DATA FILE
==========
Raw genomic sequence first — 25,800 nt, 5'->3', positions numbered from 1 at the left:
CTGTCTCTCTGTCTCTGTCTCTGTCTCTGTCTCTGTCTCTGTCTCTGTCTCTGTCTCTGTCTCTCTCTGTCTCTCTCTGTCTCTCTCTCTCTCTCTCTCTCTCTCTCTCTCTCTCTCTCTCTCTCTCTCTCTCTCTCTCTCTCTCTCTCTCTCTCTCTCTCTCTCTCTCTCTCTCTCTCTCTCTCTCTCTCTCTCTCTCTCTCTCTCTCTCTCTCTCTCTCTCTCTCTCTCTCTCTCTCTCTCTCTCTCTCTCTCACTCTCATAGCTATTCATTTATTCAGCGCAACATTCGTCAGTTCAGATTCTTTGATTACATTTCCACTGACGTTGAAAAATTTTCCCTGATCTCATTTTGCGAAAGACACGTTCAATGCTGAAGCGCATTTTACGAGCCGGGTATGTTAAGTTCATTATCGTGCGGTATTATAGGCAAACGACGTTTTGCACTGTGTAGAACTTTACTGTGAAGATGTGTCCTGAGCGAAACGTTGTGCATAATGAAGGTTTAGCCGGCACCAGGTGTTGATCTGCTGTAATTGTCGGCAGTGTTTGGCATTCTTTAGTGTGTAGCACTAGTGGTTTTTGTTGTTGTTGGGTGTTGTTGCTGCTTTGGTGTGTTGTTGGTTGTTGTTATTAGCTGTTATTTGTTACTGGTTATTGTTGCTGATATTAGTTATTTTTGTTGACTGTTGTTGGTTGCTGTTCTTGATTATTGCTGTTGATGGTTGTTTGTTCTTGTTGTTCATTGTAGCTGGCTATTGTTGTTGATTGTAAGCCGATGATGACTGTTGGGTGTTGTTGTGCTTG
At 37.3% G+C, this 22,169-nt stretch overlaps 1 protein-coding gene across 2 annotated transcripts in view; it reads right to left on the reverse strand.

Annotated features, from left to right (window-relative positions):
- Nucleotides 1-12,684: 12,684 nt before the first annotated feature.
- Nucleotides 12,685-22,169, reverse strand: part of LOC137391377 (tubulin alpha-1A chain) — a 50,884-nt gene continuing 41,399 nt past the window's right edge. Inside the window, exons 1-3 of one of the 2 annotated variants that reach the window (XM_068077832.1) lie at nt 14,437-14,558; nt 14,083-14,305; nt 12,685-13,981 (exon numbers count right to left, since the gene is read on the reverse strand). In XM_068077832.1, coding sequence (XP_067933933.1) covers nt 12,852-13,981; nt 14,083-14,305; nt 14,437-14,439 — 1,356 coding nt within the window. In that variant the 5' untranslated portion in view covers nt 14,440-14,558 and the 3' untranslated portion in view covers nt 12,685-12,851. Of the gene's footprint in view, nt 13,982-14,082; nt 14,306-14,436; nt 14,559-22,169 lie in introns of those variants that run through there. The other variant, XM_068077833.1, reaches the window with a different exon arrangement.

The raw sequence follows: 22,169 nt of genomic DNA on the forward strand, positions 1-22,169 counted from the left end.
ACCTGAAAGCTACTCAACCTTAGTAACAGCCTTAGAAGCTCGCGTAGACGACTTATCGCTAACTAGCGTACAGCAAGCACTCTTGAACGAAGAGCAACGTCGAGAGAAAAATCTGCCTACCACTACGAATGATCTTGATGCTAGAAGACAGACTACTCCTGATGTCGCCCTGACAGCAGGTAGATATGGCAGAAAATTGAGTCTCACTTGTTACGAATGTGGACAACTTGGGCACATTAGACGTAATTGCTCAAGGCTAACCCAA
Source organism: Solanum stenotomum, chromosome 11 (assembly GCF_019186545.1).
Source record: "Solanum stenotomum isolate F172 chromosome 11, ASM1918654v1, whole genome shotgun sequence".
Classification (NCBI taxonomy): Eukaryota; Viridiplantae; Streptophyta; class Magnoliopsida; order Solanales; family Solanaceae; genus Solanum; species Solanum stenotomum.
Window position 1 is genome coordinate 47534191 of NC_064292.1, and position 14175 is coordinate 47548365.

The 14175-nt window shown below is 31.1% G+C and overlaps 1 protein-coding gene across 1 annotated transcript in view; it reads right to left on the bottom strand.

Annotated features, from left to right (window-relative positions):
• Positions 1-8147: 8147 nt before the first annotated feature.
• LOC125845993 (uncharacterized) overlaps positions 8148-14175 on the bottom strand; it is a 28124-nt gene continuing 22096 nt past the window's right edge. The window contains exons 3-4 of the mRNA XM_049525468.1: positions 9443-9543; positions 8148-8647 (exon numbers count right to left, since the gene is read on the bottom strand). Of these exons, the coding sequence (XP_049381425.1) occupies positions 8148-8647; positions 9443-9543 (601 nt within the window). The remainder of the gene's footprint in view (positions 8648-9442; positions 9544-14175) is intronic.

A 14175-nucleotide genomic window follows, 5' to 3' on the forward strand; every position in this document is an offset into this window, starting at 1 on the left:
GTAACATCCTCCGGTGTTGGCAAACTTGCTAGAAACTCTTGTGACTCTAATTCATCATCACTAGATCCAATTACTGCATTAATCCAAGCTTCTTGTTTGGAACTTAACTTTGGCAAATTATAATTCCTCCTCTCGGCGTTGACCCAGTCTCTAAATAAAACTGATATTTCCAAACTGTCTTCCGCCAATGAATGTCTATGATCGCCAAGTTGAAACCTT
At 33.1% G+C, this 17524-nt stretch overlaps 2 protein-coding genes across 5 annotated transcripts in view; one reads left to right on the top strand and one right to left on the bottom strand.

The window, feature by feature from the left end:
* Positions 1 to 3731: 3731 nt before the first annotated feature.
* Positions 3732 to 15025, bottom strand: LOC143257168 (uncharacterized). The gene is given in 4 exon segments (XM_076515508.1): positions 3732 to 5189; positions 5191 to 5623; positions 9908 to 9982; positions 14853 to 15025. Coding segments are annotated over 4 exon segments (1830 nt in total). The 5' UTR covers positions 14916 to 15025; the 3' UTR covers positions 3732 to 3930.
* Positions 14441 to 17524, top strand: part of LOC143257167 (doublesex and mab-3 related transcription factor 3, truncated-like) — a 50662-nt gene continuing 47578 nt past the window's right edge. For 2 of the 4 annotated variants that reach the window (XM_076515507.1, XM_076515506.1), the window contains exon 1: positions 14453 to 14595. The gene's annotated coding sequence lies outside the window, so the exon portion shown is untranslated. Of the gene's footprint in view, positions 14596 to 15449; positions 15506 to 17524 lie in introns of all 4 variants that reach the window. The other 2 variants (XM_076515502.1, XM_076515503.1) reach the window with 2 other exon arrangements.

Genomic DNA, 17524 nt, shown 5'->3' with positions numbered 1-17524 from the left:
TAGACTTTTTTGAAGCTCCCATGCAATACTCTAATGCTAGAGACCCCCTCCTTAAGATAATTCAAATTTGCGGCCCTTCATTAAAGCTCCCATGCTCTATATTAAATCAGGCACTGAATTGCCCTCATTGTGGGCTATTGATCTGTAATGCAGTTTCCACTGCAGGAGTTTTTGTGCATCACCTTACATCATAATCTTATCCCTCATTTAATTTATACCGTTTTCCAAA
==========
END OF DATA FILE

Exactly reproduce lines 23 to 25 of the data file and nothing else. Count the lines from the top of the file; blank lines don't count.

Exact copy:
* Positions 14441 to 17524, top strand: part of LOC143257167 (doublesex and mab-3 related transcription factor 3, truncated-like) — a 50662-nt gene continuing 47578 nt past the window's right edge. For 2 of the 4 annotated variants that reach the window (XM_076515507.1, XM_076515506.1), the window contains exon 1: positions 14453 to 14595. The gene's annotated coding sequence lies outside the window, so the exon portion shown is untranslated. Of the gene's footprint in view, positions 14596 to 15449; positions 15506 to 17524 lie in introns of all 4 variants that reach the window. The other 2 variants (XM_076515502.1, XM_076515503.1) reach the window with 2 other exon arrangements.

Genomic DNA, 17524 nt, shown 5'->3' with positions numbered 1-17524 from the left:
TAGACTTTTTTGAAGCTCCCATGCAATACTCTAATGCTAGAGACCCCCTCCTTAAGATAATTCAAATTTGCGGCCCTTCATTAAAGCTCCCATGCTCTATATTAAATCAGGCACTGAATTGCCCTCATTGTGGGCTATTGATCTGTAATGCAGTTTCCACTGCAGGAGTTTTTGTGCATCACCTTACATCATAATCTTATCCCTCATTTAATTTATACCGTTTTCCAAA